By Daniel DeFalco

Featured image credit: Provided by Daniel DeFalco

From Sir Paul McCartney and Sir Elton John, to the thousands of unsigned artists performing at open mic venues around the country, the coronavirus pandemic has disrupted the UK music industry from top to bottom.

With the majority of this summer’s highly anticipated festivals including Glastonbury and TRNSMT falling victim to the pandemic, many of the country’s artists are having to consider the daunting prospect of being unable to perform live for the foreseeable future. For independent artists and music venues which rely on revenue produced by live music, the coming months appear bleak.

The Musicians Union, which represents over 32,000 people working across the music business, found that £21 million of work has been lost since lockdown measures were implemented in mid-March.

Music festivals are usually the summer’s most eagerly awaited events. (Image credit: via Creative Commons)

Mo Jamil, who won BBC show The Voice in 2017, has had his upcoming European tour cancelled and says that plans for rescheduling events have been deferred until information on a post-lockdown society have been revealed.

He said: “I’ve been affected quite a lot. I was supposed to be touring throughout the summer, starting in Norway at the start of June, playing a few festivals and live shows.

“The situation has changed my scheduling process so I’m having to wait and see how the lockdown ends,” he added.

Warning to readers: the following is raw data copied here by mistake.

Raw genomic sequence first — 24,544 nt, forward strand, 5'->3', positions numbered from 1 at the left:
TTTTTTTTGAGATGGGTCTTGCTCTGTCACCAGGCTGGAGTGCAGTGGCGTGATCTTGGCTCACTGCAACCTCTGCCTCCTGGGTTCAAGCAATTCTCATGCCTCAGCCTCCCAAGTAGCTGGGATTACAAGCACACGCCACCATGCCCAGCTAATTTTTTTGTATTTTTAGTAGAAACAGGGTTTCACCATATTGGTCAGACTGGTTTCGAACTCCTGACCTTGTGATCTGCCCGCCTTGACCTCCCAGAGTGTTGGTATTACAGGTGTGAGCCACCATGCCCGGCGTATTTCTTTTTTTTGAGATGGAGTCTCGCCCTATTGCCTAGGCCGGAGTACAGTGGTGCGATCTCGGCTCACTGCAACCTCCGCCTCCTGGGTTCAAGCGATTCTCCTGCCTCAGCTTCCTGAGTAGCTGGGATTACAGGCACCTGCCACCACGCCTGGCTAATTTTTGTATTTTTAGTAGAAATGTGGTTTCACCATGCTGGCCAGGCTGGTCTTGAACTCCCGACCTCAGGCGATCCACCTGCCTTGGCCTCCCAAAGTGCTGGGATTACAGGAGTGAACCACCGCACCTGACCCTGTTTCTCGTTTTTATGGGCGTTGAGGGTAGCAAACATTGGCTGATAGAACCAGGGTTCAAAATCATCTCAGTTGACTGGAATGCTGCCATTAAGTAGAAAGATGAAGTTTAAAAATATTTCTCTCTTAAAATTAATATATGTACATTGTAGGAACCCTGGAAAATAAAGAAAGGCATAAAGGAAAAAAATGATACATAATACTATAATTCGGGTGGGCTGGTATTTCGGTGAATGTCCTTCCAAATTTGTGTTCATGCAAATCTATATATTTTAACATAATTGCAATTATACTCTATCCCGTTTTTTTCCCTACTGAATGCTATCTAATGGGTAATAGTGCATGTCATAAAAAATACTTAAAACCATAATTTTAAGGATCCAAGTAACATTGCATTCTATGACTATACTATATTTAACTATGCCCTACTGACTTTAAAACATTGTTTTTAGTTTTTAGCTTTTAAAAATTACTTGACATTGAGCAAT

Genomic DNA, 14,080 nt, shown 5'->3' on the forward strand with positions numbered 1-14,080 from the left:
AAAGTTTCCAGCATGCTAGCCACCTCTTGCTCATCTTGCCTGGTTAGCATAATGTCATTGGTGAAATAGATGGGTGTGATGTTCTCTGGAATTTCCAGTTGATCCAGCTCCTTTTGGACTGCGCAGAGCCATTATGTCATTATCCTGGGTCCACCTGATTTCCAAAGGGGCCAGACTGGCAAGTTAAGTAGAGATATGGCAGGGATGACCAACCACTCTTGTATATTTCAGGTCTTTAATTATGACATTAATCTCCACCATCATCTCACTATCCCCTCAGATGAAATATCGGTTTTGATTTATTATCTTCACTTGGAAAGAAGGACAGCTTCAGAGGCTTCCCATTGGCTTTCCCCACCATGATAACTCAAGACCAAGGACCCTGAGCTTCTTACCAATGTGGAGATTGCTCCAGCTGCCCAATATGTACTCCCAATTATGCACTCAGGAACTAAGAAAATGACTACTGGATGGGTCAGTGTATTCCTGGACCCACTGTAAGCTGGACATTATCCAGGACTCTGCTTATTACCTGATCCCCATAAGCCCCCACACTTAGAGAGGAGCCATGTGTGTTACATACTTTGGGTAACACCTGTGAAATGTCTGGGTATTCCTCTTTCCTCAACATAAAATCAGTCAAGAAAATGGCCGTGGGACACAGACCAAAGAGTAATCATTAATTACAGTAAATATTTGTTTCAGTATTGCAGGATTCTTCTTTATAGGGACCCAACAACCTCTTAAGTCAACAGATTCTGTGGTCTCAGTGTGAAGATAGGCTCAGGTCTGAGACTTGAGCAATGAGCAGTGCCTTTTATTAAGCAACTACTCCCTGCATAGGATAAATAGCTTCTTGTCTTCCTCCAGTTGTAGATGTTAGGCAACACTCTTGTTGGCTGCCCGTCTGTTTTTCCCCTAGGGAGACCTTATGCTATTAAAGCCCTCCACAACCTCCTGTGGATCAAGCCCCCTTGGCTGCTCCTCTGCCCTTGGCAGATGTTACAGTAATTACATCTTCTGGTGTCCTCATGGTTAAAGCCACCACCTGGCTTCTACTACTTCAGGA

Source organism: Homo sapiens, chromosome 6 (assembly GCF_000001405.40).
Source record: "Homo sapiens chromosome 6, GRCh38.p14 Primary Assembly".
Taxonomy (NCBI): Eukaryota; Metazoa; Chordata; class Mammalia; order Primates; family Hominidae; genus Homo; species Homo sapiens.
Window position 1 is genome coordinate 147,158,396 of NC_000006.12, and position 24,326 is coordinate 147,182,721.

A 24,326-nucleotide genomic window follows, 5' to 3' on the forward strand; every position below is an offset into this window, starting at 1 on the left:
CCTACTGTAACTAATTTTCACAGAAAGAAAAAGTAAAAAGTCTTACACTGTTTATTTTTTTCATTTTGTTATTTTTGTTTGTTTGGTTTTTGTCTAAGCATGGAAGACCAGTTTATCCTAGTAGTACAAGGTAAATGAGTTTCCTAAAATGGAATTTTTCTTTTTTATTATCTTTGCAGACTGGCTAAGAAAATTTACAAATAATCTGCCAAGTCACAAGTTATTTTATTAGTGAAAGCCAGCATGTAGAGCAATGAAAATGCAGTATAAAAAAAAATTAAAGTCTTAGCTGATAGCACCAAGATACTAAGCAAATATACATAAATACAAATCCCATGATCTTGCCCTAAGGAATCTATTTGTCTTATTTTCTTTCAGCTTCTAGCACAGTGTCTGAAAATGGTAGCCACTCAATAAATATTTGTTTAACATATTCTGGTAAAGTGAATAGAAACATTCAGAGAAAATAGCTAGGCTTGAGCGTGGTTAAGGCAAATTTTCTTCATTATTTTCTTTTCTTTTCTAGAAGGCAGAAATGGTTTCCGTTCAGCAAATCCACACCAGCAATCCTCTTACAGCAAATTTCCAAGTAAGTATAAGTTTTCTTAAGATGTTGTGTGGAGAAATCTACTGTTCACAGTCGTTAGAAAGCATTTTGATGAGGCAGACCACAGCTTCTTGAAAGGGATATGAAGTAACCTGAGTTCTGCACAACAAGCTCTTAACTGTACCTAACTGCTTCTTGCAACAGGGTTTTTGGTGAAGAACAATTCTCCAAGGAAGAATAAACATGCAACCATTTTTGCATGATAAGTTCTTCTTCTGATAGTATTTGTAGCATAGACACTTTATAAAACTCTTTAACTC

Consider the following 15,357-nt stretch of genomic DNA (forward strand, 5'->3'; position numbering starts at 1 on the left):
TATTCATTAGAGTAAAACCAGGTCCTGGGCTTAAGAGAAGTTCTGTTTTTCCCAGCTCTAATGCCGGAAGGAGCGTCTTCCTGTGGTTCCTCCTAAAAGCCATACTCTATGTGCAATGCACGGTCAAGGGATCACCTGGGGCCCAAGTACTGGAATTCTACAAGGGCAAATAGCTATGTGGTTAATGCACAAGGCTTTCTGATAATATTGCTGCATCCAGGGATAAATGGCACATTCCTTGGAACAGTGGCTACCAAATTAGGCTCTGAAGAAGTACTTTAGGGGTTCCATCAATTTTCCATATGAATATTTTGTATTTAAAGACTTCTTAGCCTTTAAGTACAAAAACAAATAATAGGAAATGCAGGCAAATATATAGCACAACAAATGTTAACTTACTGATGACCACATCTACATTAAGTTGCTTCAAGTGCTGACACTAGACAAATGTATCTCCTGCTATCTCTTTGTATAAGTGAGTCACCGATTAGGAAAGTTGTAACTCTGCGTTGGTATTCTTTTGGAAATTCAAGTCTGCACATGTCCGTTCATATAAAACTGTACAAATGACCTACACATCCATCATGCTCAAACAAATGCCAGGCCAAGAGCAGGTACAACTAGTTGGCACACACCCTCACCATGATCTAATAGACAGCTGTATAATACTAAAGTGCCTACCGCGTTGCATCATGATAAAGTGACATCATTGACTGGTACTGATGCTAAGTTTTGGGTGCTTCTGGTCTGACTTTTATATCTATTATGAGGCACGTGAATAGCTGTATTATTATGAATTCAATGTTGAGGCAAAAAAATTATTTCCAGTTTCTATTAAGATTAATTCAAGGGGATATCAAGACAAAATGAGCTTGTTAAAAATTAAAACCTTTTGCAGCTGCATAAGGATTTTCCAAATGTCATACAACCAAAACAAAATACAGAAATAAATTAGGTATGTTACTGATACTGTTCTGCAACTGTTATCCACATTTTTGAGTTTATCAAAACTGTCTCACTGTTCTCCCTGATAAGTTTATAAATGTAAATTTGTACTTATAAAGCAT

So far, no rescue package specific to the music industry has been announced by the government. As a result, hardship funds set up by charities such as the Arts Council and Help Musicians are the only source of support for struggling musicians.

Mo Jamil has produced music independently since he was dropped by Polydor Records in July 2018. (Image credit: Supplied by Mo Jamil)

The grants offered by the main industry charities range from £500 to £3000 and Mr Jamil has urged artists who have had their work disrupted by the pandemic to take advantage of what little help is available.

The 24-year-old said: “I think it’s something all musicians should look into because one of the biggest problems people are facing is, as well as not being able to go out on tour, recording music can be very difficult due to the lockdown.

“For me as an independent artist, my biggest challenges will be re-releasing music and touring. I was hoping to use the time I had this year to go into the studio and get my projects finished off, so it will be a challenge to set new deadlines and make them achievable,” he added.

As artists scramble for innovative ways to somehow profit from the lockdown predicament, such as streamed performances in return for donations, the current social distancing measures leave very little wriggle room for live music venues.

The below infographic demonstrates how vital the music industry is to the UK economy:

The Music Venue Trust, a charity which acts to protect independent music venues, says that of the 670 venues it represents, 556 face an imminent risk of closing their doors permanently.

So dire is the situation, the charity has launched campaign titled #saveourvenues, which includes a Crowdfunder with a target of £1 million.

Below, you can hear Mr Jamil’s view on what the live music scene will look like post-pandemic:

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